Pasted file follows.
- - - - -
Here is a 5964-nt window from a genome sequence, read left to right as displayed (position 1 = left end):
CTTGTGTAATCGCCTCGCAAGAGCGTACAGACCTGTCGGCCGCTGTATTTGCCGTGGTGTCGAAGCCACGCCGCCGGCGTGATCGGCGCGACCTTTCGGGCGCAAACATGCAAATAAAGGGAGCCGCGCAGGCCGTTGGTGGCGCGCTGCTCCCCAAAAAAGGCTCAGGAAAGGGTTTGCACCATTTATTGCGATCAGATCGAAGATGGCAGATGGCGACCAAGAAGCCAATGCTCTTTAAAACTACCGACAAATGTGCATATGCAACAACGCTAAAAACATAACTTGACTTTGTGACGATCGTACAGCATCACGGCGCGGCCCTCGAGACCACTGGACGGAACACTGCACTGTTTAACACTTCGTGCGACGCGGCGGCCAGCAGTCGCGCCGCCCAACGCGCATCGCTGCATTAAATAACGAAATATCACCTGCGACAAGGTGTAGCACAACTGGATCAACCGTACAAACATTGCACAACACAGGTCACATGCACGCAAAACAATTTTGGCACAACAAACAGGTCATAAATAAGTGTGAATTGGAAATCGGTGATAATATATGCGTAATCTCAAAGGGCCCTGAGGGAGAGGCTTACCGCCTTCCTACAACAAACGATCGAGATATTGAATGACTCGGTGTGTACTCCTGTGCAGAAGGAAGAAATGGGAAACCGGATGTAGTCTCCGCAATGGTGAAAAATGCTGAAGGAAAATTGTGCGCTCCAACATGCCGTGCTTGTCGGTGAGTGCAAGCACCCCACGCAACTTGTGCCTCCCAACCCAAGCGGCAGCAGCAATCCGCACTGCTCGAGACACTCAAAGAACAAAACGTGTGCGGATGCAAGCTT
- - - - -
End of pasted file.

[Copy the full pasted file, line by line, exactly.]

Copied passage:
Here is a 5964-nt window from a genome sequence, read left to right as displayed (position 1 = left end):
CTTGTGTAATCGCCTCGCAAGAGCGTACAGACCTGTCGGCCGCTGTATTTGCCGTGGTGTCGAAGCCACGCCGCCGGCGTGATCGGCGCGACCTTTCGGGCGCAAACATGCAAATAAAGGGAGCCGCGCAGGCCGTTGGTGGCGCGCTGCTCCCCAAAAAAGGCTCAGGAAAGGGTTTGCACCATTTATTGCGATCAGATCGAAGATGGCAGATGGCGACCAAGAAGCCAATGCTCTTTAAAACTACCGACAAATGTGCATATGCAACAACGCTAAAAACATAACTTGACTTTGTGACGATCGTACAGCATCACGGCGCGGCCCTCGAGACCACTGGACGGAACACTGCACTGTTTAACACTTCGTGCGACGCGGCGGCCAGCAGTCGCGCCGCCCAACGCGCATCGCTGCATTAAATAACGAAATATCACCTGCGACAAGGTGTAGCACAACTGGATCAACCGTACAAACATTGCACAACACAGGTCACATGCACGCAAAACAATTTTGGCACAACAAACAGGTCATAAATAAGTGTGAATTGGAAATCGGTGATAATATATGCGTAATCTCAAAGGGCCCTGAGGGAGAGGCTTACCGCCTTCCTACAACAAACGATCGAGATATTGAATGACTCGGTGTGTACTCCTGTGCAGAAGGAAGAAATGGGAAACCGGATGTAGTCTCCGCAATGGTGAAAAATGCTGAAGGAAAATTGTGCGCTCCAACATGCCGTGCTTGTCGGTGAGTGCAAGCACCCCACGCAACTTGTGCCTCCCAACCCAAGCGGCAGCAGCAATCCGCACTGCTCGAGACACTCAAAGAACAAAACGTGTGCGGATGCAAGCTT